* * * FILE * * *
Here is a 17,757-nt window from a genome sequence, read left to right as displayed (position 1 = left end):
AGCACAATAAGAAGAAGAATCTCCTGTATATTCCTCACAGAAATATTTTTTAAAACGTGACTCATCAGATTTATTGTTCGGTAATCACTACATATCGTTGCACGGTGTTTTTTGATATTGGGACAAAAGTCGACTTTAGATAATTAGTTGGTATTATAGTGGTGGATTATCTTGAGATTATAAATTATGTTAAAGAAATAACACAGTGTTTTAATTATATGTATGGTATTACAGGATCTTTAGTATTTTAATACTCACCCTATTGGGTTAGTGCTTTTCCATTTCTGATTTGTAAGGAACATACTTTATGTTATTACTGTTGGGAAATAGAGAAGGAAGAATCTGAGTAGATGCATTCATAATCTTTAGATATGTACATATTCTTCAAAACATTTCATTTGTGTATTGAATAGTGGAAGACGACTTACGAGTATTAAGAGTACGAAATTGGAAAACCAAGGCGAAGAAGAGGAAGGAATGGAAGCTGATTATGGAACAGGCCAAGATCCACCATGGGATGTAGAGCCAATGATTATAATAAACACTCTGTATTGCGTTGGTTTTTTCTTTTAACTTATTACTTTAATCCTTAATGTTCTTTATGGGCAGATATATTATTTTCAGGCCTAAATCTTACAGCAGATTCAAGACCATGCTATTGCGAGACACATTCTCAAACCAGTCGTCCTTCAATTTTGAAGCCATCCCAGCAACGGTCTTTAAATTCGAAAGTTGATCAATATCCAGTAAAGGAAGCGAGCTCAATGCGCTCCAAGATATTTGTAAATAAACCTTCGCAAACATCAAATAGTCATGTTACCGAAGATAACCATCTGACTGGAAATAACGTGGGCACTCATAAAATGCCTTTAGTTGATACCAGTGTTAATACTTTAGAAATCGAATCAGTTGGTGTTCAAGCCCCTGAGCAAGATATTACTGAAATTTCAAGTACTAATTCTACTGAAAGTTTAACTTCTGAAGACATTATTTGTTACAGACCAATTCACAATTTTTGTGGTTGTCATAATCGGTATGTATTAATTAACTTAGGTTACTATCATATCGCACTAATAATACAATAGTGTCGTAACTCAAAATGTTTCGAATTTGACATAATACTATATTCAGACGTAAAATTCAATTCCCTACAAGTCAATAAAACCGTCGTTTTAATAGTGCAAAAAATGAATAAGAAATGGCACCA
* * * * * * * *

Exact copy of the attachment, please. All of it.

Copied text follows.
Here is a 17,757-nt window from a genome sequence, read left to right as displayed (position 1 = left end):
AGCACAATAAGAAGAAGAATCTCCTGTATATTCCTCACAGAAATATTTTTTAAAACGTGACTCATCAGATTTATTGTTCGGTAATCACTACATATCGTTGCACGGTGTTTTTTGATATTGGGACAAAAGTCGACTTTAGATAATTAGTTGGTATTATAGTGGTGGATTATCTTGAGATTATAAATTATGTTAAAGAAATAACACAGTGTTTTAATTATATGTATGGTATTACAGGATCTTTAGTATTTTAATACTCACCCTATTGGGTTAGTGCTTTTCCATTTCTGATTTGTAAGGAACATACTTTATGTTATTACTGTTGGGAAATAGAGAAGGAAGAATCTGAGTAGATGCATTCATAATCTTTAGATATGTACATATTCTTCAAAACATTTCATTTGTGTATTGAATAGTGGAAGACGACTTACGAGTATTAAGAGTACGAAATTGGAAAACCAAGGCGAAGAAGAGGAAGGAATGGAAGCTGATTATGGAACAGGCCAAGATCCACCATGGGATGTAGAGCCAATGATTATAATAAACACTCTGTATTGCGTTGGTTTTTTCTTTTAACTTATTACTTTAATCCTTAATGTTCTTTATGGGCAGATATATTATTTTCAGGCCTAAATCTTACAGCAGATTCAAGACCATGCTATTGCGAGACACATTCTCAAACCAGTCGTCCTTCAATTTTGAAGCCATCCCAGCAACGGTCTTTAAATTCGAAAGTTGATCAATATCCAGTAAAGGAAGCGAGCTCAATGCGCTCCAAGATATTTGTAAATAAACCTTCGCAAACATCAAATAGTCATGTTACCGAAGATAACCATCTGACTGGAAATAACGTGGGCACTCATAAAATGCCTTTAGTTGATACCAGTGTTAATACTTTAGAAATCGAATCAGTTGGTGTTCAAGCCCCTGAGCAAGATATTACTGAAATTTCAAGTACTAATTCTACTGAAAGTTTAACTTCTGAAGACATTATTTGTTACAGACCAATTCACAATTTTTGTGGTTGTCATAATCGGTATGTATTAATTAACTTAGGTTACTATCATATCGCACTAATAATACAATAGTGTCGTAACTCAAAATGTTTCGAATTTGACATAATACTATATTCAGACGTAAAATTCAATTCCCTACAAGTCAATAAAACCGTCGTTTTAATAGTGCAAAAAATGAATAAGAAATGGCACCA